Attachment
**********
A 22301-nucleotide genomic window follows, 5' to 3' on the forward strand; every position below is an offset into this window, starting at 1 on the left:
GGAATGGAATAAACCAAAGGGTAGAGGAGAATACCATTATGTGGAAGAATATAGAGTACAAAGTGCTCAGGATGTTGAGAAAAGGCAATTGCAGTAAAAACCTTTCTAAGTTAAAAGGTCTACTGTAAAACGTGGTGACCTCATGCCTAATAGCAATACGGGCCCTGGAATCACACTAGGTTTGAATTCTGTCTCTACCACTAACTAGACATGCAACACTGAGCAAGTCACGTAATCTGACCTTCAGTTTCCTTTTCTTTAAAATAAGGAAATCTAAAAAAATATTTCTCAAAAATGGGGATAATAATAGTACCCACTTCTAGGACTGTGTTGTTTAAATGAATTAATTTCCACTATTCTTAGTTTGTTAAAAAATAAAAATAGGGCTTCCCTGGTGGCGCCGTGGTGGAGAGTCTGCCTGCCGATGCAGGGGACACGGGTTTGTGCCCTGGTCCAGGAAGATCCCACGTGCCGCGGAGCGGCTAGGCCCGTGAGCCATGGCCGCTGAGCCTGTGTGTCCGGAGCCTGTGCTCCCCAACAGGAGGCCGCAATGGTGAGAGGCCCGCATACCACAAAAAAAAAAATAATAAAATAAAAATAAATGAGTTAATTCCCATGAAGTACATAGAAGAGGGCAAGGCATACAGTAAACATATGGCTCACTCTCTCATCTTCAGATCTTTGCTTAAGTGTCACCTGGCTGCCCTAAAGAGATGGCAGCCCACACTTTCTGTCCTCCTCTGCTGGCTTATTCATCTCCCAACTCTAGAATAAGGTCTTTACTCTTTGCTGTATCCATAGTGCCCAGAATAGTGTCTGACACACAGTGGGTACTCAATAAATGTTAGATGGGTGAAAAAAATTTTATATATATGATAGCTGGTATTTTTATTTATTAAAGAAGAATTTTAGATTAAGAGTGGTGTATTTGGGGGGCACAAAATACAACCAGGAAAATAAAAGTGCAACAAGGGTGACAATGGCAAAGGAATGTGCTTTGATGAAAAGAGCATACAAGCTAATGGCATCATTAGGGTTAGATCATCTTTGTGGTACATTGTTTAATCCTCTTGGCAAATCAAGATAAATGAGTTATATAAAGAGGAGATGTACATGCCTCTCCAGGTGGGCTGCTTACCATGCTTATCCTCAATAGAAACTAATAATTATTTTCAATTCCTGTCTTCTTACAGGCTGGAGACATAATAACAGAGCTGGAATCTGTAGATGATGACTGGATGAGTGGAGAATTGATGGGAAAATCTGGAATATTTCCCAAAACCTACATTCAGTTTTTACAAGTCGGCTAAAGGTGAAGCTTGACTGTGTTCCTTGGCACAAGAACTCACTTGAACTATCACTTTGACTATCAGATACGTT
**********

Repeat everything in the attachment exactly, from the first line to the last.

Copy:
A 22301-nucleotide genomic window follows, 5' to 3' on the forward strand; every position below is an offset into this window, starting at 1 on the left:
GGAATGGAATAAACCAAAGGGTAGAGGAGAATACCATTATGTGGAAGAATATAGAGTACAAAGTGCTCAGGATGTTGAGAAAAGGCAATTGCAGTAAAAACCTTTCTAAGTTAAAAGGTCTACTGTAAAACGTGGTGACCTCATGCCTAATAGCAATACGGGCCCTGGAATCACACTAGGTTTGAATTCTGTCTCTACCACTAACTAGACATGCAACACTGAGCAAGTCACGTAATCTGACCTTCAGTTTCCTTTTCTTTAAAATAAGGAAATCTAAAAAAATATTTCTCAAAAATGGGGATAATAATAGTACCCACTTCTAGGACTGTGTTGTTTAAATGAATTAATTTCCACTATTCTTAGTTTGTTAAAAAATAAAAATAGGGCTTCCCTGGTGGCGCCGTGGTGGAGAGTCTGCCTGCCGATGCAGGGGACACGGGTTTGTGCCCTGGTCCAGGAAGATCCCACGTGCCGCGGAGCGGCTAGGCCCGTGAGCCATGGCCGCTGAGCCTGTGTGTCCGGAGCCTGTGCTCCCCAACAGGAGGCCGCAATGGTGAGAGGCCCGCATACCACAAAAAAAAAAATAATAAAATAAAAATAAATGAGTTAATTCCCATGAAGTACATAGAAGAGGGCAAGGCATACAGTAAACATATGGCTCACTCTCTCATCTTCAGATCTTTGCTTAAGTGTCACCTGGCTGCCCTAAAGAGATGGCAGCCCACACTTTCTGTCCTCCTCTGCTGGCTTATTCATCTCCCAACTCTAGAATAAGGTCTTTACTCTTTGCTGTATCCATAGTGCCCAGAATAGTGTCTGACACACAGTGGGTACTCAATAAATGTTAGATGGGTGAAAAAAATTTTATATATATGATAGCTGGTATTTTTATTTATTAAAGAAGAATTTTAGATTAAGAGTGGTGTATTTGGGGGGCACAAAATACAACCAGGAAAATAAAAGTGCAACAAGGGTGACAATGGCAAAGGAATGTGCTTTGATGAAAAGAGCATACAAGCTAATGGCATCATTAGGGTTAGATCATCTTTGTGGTACATTGTTTAATCCTCTTGGCAAATCAAGATAAATGAGTTATATAAAGAGGAGATGTACATGCCTCTCCAGGTGGGCTGCTTACCATGCTTATCCTCAATAGAAACTAATAATTATTTTCAATTCCTGTCTTCTTACAGGCTGGAGACATAATAACAGAGCTGGAATCTGTAGATGATGACTGGATGAGTGGAGAATTGATGGGAAAATCTGGAATATTTCCCAAAACCTACATTCAGTTTTTACAAGTCGGCTAAAGGTGAAGCTTGACTGTGTTCCTTGGCACAAGAACTCACTTGAACTATCACTTTGACTATCAGATACGTT